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Tuesday, 23 May 2006
Page: 2


Mr BEAZLEY (Leader of the Opposition) (2:06 PM) —With your indulgence, Mr Speaker: I am pleased to join the Acting Prime Minister in this reflection on a great life, and a life well led. It is a tribute to the memory of Rick Farley that we are doing this at all. It is a most unusual thing for a person who has not been a member of parliament to be reflected on in this chamber. The fact that we are doing this is testament enough to his contribution to national life.

Rick Farley was a man who worked to break down barriers, succeeding in drawing together the shared aspirations of cattlemen, farmers, conservationists and Indigenous Australians. During his life he had a profound influence on what were otherwise sensitive and divisive issues. As Director of the National Farmers Federation, he led the farmers into an inspirational partnership with the conservation movement, creating the National Landcare movement, which has changed attitudes forever in regard to farming practices and conservation matters. In 1991 he became a member of the Council for Aboriginal Reconciliation. Along with the environment, that was to be the great driving issue in his life. His role was critical in negotiations with the Keating government over the passage of the native title bill

I remember the roles he played during his discussions on many issues with the Hawke and Keating governments. It was always a matter of, in the first instance, surprise and then great gratification that it was possible for the government, through Rick Farley, to have a dialogue with many diverse interest groups who are not naturally in dialogue with the Labor Party, the labour movement and a Labor government. He was an important source of transmission of ideas from the national parliament and the national government through to a very important sector of our society. The role he played in reconciliation when he took this same approach in matters related to Aboriginal affairs was an equivalent.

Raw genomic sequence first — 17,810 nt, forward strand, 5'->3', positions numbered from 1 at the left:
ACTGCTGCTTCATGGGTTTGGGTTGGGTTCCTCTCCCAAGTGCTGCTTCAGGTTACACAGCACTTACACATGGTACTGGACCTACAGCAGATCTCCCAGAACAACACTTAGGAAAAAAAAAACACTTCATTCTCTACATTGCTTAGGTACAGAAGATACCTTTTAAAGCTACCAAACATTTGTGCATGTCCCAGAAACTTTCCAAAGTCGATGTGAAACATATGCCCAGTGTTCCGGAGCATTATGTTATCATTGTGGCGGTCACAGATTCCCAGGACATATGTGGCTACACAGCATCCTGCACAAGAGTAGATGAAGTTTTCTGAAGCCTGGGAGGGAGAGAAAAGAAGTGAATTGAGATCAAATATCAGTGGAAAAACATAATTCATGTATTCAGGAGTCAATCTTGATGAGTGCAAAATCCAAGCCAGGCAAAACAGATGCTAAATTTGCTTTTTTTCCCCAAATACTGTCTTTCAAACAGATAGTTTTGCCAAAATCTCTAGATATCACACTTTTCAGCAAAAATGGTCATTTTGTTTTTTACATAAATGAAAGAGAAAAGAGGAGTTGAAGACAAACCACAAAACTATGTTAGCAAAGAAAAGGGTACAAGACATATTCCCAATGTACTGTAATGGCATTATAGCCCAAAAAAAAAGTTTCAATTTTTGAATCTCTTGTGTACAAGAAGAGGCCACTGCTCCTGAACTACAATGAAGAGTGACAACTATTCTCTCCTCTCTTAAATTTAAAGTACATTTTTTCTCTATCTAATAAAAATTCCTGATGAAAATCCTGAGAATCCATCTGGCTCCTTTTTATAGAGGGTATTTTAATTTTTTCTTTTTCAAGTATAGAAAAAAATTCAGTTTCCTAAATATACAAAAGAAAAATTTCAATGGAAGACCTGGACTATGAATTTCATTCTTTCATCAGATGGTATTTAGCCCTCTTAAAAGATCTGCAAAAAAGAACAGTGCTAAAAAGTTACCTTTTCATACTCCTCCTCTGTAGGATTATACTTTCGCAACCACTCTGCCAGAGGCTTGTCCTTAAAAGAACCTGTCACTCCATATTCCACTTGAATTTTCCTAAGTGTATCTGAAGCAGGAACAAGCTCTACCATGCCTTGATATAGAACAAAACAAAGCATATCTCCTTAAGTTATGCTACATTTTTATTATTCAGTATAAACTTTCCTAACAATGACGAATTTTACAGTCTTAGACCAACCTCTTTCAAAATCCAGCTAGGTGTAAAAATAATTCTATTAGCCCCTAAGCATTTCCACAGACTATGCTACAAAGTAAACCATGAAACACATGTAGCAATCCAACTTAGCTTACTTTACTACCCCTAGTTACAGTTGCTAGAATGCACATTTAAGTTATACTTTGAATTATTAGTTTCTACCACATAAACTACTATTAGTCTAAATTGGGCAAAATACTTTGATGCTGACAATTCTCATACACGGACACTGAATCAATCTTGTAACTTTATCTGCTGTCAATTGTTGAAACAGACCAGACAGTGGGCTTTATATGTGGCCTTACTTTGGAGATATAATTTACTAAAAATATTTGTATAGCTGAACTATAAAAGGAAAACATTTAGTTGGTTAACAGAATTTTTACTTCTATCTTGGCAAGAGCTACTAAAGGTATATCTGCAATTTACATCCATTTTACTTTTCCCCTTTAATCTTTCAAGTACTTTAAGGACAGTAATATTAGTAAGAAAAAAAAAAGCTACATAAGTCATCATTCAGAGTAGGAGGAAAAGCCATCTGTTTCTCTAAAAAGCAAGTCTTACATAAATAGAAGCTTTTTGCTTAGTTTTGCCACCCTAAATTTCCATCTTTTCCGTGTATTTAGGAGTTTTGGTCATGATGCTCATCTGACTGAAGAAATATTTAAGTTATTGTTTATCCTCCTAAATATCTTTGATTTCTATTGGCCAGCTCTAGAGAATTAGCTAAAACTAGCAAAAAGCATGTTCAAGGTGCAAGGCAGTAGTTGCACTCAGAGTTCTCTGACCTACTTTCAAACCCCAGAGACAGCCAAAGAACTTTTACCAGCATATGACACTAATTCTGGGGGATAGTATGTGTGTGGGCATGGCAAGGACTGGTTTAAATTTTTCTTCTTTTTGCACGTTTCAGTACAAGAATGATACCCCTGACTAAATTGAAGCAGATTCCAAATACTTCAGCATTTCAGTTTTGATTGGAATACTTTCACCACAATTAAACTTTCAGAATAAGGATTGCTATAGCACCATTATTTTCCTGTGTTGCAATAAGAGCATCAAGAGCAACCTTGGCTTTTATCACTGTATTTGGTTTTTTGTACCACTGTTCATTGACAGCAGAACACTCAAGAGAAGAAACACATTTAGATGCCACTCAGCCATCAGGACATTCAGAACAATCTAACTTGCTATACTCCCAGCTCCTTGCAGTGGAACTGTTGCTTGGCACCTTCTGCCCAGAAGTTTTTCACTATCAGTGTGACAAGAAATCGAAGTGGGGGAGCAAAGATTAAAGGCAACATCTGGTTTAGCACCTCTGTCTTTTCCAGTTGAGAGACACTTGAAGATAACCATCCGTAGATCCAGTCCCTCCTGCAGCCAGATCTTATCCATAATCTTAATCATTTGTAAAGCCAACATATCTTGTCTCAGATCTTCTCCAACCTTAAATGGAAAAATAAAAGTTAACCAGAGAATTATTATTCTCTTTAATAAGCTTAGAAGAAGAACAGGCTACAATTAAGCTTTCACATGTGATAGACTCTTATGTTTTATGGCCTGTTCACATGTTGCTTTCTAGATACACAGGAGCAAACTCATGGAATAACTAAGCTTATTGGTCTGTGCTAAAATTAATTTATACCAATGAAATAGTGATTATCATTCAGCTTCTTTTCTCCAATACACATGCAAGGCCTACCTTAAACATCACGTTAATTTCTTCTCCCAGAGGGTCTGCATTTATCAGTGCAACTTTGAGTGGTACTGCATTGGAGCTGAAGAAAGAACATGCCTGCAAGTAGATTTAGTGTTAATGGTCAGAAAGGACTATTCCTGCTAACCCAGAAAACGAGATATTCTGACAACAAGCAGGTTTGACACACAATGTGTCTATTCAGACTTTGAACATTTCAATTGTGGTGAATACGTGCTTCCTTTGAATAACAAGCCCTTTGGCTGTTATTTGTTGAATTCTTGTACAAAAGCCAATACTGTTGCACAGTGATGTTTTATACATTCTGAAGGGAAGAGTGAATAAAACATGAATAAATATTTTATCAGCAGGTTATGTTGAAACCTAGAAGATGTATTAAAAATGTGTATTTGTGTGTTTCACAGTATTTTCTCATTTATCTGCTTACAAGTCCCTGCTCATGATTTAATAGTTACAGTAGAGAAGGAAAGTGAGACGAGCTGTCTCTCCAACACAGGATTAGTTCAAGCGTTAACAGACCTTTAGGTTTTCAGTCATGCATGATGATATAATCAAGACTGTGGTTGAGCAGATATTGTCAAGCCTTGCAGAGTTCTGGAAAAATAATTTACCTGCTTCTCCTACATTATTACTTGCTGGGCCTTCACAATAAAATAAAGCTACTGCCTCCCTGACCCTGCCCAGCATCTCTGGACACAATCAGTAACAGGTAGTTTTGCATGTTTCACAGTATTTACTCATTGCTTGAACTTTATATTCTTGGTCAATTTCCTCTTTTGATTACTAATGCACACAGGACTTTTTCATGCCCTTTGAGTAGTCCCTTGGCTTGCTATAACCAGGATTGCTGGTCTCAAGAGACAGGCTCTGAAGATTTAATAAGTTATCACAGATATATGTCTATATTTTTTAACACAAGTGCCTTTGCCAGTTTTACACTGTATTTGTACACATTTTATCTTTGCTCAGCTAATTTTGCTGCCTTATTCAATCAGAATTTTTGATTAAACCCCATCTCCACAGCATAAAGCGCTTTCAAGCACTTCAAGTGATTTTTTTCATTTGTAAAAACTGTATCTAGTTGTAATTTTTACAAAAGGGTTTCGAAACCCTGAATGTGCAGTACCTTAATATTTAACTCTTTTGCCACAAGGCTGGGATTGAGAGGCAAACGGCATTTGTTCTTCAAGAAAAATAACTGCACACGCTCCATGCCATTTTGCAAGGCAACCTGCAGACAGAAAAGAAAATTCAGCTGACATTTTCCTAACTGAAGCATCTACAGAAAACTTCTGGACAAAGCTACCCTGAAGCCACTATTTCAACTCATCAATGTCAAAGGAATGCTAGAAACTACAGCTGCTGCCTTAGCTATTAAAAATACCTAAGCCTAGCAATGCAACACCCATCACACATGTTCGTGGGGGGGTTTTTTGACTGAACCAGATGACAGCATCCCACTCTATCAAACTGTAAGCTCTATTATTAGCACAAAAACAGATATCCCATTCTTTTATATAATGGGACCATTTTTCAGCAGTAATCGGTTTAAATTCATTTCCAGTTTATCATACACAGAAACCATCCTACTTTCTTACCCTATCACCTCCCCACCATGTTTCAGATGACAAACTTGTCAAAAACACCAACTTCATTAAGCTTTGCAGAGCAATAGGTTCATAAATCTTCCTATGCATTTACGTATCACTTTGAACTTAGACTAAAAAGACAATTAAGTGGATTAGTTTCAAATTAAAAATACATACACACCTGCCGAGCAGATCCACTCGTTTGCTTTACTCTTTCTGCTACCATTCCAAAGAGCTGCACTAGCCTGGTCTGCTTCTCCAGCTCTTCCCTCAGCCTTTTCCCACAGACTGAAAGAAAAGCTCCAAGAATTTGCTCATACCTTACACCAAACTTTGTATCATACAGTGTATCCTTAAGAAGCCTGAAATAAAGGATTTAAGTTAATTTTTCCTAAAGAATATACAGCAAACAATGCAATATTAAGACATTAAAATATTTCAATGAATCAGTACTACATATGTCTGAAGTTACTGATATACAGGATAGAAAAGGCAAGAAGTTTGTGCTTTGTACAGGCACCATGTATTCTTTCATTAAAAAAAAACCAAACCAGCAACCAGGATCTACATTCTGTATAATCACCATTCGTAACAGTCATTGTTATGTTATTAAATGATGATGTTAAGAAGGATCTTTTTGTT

In the days since his death, many people have spoken with very great feeling about his contribution and the ability I mentioned to reach out to people everywhere—farmers, conservationists, Indigenous Australians. He has been described by Aboriginal leader Pat Dodson as ‘a peaceful warrior and patriot who changed Australia, a champion who carried the vision of reconciliation and justice for Indigenous people in his heart and in his hands; he delivered where others postured’. His partner, Linda Burney, said this of him:

His legacy is immense, and one of justice and decency. He was full of foresight, principle and practical good sense, and this shone through constantly ... His life mattered, he made a difference.

Today we remember the difference that Rick Farley made. We mourn his early passing. Our thoughts are with Linda and his children, Jeremy and Cailin.

I would like to conclude with some words spoken by Rick Farley in his Australia Day address three years ago. They reflect his passion for his country and his irrepressible optimism for its future:

Our nation has come a long way in a very short time and we have much to be proud of. We have made mistakes along the track, but we can try to correct them. We live in a unique place and we know enough to look after it better. We have the priceless gift of the oldest living culture in the world. Caring properly for our country and resolving unfinished business with our first peoples can unify our communities and create greater national certainty and confidence. 

I would like to think that we will make a devoted effort in this parliament to live up to those remarks and the spirit that exists behind them. Indeed, as Rick Farley said, it is a privilege to inhabit this continent with the oldest living culture on earth. It is a relationship that we should treat as precious, in the same way that he treated it as precious.

A number of members of my frontbench and backbench attended his funeral, because in later years he became well known to members of the party in Sydney and I think he was a member of the party in the Grayndler electorate. But his political interests were far broader than simply us; that was merely his final resting place. He went through the spectrum of the political process as he sought constantly in his life to pattern out that sense of reconciliation that went with his profound patriotism. We can pay Rick Farley no better tribute than to take those words of his very seriously indeed as we contemplate the affairs of this nation for the remainder of this parliament.

Honourable members—Hear, hear!